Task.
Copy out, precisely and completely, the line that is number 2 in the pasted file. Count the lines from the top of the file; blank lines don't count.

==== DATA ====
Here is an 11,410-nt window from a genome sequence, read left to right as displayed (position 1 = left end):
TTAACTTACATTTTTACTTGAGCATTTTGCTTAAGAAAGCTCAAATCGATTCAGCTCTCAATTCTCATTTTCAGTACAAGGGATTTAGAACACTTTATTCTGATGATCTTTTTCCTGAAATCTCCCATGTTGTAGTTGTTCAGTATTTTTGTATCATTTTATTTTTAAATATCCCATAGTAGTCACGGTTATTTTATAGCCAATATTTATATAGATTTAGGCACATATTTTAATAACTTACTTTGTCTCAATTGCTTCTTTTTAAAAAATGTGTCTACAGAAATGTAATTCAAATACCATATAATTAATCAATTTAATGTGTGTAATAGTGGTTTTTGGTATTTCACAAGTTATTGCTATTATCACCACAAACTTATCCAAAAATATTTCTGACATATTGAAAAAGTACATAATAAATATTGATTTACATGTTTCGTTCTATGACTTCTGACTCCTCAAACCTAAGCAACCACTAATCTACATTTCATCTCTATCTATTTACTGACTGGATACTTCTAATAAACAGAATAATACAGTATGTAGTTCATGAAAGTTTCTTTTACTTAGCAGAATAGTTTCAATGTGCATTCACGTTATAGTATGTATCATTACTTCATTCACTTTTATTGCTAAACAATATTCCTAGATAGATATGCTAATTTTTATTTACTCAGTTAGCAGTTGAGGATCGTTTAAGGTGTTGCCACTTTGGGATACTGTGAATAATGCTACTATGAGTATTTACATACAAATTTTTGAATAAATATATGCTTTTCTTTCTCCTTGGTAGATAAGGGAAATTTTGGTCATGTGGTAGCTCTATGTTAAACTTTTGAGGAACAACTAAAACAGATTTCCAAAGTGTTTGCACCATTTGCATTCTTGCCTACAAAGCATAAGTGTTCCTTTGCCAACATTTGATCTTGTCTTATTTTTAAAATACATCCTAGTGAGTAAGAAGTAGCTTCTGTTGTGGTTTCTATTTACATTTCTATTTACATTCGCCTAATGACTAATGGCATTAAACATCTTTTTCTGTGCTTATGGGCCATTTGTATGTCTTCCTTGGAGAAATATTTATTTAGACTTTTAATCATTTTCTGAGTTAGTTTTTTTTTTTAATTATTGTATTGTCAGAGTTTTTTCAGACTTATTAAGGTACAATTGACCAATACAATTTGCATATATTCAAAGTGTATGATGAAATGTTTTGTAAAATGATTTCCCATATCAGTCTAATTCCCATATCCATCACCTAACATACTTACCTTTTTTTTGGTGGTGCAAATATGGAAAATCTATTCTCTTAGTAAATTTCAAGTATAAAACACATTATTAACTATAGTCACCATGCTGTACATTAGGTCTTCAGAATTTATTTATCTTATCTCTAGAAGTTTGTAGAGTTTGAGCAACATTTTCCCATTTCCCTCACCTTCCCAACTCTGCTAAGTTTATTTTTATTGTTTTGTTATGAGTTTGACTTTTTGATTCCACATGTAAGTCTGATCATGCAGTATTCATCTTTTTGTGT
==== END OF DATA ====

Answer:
TTAACTTACATTTTTACTTGAGCATTTTGCTTAAGAAAGCTCAAATCGATTCAGCTCTCAATTCTCATTTTCAGTACAAGGGATTTAGAACACTTTATTCTGATGATCTTTTTCCTGAAATCTCCCATGTTGTAGTTGTTCAGTATTTTTGTATCATTTTATTTTTAAATATCCCATAGTAGTCACGGTTATTTTATAGCCAATATTTATATAGATTTAGGCACATATTTTAATAACTTACTTTGTCTCAATTGCTTCTTTTTAAAAAATGTGTCTACAGAAATGTAATTCAAATACCATATAATTAATCAATTTAATGTGTGTAATAGTGGTTTTTGGTATTTCACAAGTTATTGCTATTATCACCACAAACTTATCCAAAAATATTTCTGACATATTGAAAAAGTACATAATAAATATTGATTTACATGTTTCGTTCTATGACTTCTGACTCCTCAAACCTAAGCAACCACTAATCTACATTTCATCTCTATCTATTTACTGACTGGATACTTCTAATAAACAGAATAATACAGTATGTAGTTCATGAAAGTTTCTTTTACTTAGCAGAATAGTTTCAATGTGCATTCACGTTATAGTATGTATCATTACTTCATTCACTTTTATTGCTAAACAATATTCCTAGATAGATATGCTAATTTTTATTTACTCAGTTAGCAGTTGAGGATCGTTTAAGGTGTTGCCACTTTGGGATACTGTGAATAATGCTACTATGAGTATTTACATACAAATTTTTGAATAAATATATGCTTTTCTTTCTCCTTGGTAGATAAGGGAAATTTTGGTCATGTGGTAGCTCTATGTTAAACTTTTGAGGAACAACTAAAACAGATTTCCAAAGTGTTTGCACCATTTGCATTCTTGCCTACAAAGCATAAGTGTTCCTTTGCCAACATTTGATCTTGTCTTATTTTTAAAATACATCCTAGTGAGTAAGAAGTAGCTTCTGTTGTGGTTTCTATTTACATTTCTATTTACATTCGCCTAATGACTAATGGCATTAAACATCTTTTTCTGTGCTTATGGGCCATTTGTATGTCTTCCTTGGAGAAATATTTATTTAGACTTTTAATCATTTTCTGAGTTAGTTTTTTTTTTTAATTATTGTATTGTCAGAGTTTTTTCAGACTTATTAAGGTACAATTGACCAATACAATTTGCATATATTCAAAGTGTATGATGAAATGTTTTGTAAAATGATTTCCCATATCAGTCTAATTCCCATATCCATCACCTAACATACTTACCTTTTTTTTGGTGGTGCAAATATGGAAAATCTATTCTCTTAGTAAATTTCAAGTATAAAACACATTATTAACTATAGTCACCATGCTGTACATTAGGTCTTCAGAATTTATTTATCTTATCTCTAGAAGTTTGTAGAGTTTGAGCAACATTTTCCCATTTCCCTCACCTTCCCAACTCTGCTAAGTTTATTTTTATTGTTTTGTTATGAGTTTGACTTTTTGATTCCACATGTAAGTCTGATCATGCAGTATTCATCTTTTTGTGT